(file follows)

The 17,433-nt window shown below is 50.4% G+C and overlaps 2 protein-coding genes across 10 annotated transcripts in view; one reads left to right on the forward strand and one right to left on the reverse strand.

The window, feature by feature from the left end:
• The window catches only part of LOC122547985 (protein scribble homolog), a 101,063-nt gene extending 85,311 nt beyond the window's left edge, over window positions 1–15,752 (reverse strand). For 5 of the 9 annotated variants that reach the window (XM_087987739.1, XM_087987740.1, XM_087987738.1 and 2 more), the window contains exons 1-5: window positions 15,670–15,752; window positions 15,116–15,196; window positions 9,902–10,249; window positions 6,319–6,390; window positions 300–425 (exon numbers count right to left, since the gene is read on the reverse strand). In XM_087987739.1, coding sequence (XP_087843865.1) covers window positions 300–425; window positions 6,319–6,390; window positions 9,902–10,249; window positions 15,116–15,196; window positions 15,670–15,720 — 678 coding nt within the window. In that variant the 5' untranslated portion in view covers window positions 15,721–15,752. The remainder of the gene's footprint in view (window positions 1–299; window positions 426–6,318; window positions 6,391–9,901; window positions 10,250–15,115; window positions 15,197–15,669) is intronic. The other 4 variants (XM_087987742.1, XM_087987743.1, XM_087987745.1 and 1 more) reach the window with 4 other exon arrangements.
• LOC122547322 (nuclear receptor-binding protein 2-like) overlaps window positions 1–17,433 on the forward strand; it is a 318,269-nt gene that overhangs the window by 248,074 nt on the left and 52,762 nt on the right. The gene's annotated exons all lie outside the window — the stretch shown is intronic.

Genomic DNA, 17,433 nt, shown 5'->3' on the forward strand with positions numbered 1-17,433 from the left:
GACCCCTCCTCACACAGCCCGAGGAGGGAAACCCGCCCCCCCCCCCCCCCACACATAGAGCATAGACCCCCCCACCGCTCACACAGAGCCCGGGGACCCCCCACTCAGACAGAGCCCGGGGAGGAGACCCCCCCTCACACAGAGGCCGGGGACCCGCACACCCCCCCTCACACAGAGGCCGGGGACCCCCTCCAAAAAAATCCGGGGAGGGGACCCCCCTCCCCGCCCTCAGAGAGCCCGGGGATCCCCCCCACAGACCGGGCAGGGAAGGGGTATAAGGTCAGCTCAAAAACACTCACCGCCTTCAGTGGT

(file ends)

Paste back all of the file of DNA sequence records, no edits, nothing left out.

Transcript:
The 17,433-nt window shown below is 50.4% G+C and overlaps 2 protein-coding genes across 10 annotated transcripts in view; one reads left to right on the forward strand and one right to left on the reverse strand.

The window, feature by feature from the left end:
• The window catches only part of LOC122547985 (protein scribble homolog), a 101,063-nt gene extending 85,311 nt beyond the window's left edge, over window positions 1–15,752 (reverse strand). For 5 of the 9 annotated variants that reach the window (XM_087987739.1, XM_087987740.1, XM_087987738.1 and 2 more), the window contains exons 1-5: window positions 15,670–15,752; window positions 15,116–15,196; window positions 9,902–10,249; window positions 6,319–6,390; window positions 300–425 (exon numbers count right to left, since the gene is read on the reverse strand). In XM_087987739.1, coding sequence (XP_087843865.1) covers window positions 300–425; window positions 6,319–6,390; window positions 9,902–10,249; window positions 15,116–15,196; window positions 15,670–15,720 — 678 coding nt within the window. In that variant the 5' untranslated portion in view covers window positions 15,721–15,752. The remainder of the gene's footprint in view (window positions 1–299; window positions 426–6,318; window positions 6,391–9,901; window positions 10,250–15,115; window positions 15,197–15,669) is intronic. The other 4 variants (XM_087987742.1, XM_087987743.1, XM_087987745.1 and 1 more) reach the window with 4 other exon arrangements.
• LOC122547322 (nuclear receptor-binding protein 2-like) overlaps window positions 1–17,433 on the forward strand; it is a 318,269-nt gene that overhangs the window by 248,074 nt on the left and 52,762 nt on the right. The gene's annotated exons all lie outside the window — the stretch shown is intronic.

Genomic DNA, 17,433 nt, shown 5'->3' on the forward strand with positions numbered 1-17,433 from the left:
GACCCCTCCTCACACAGCCCGAGGAGGGAAACCCGCCCCCCCCCCCCCCCACACATAGAGCATAGACCCCCCCACCGCTCACACAGAGCCCGGGGACCCCCCACTCAGACAGAGCCCGGGGAGGAGACCCCCCCTCACACAGAGGCCGGGGACCCGCACACCCCCCCTCACACAGAGGCCGGGGACCCCCTCCAAAAAAATCCGGGGAGGGGACCCCCCTCCCCGCCCTCAGAGAGCCCGGGGATCCCCCCCACAGACCGGGCAGGGAAGGGGTATAAGGTCAGCTCAAAAACACTCACCGCCTTCAGTGGT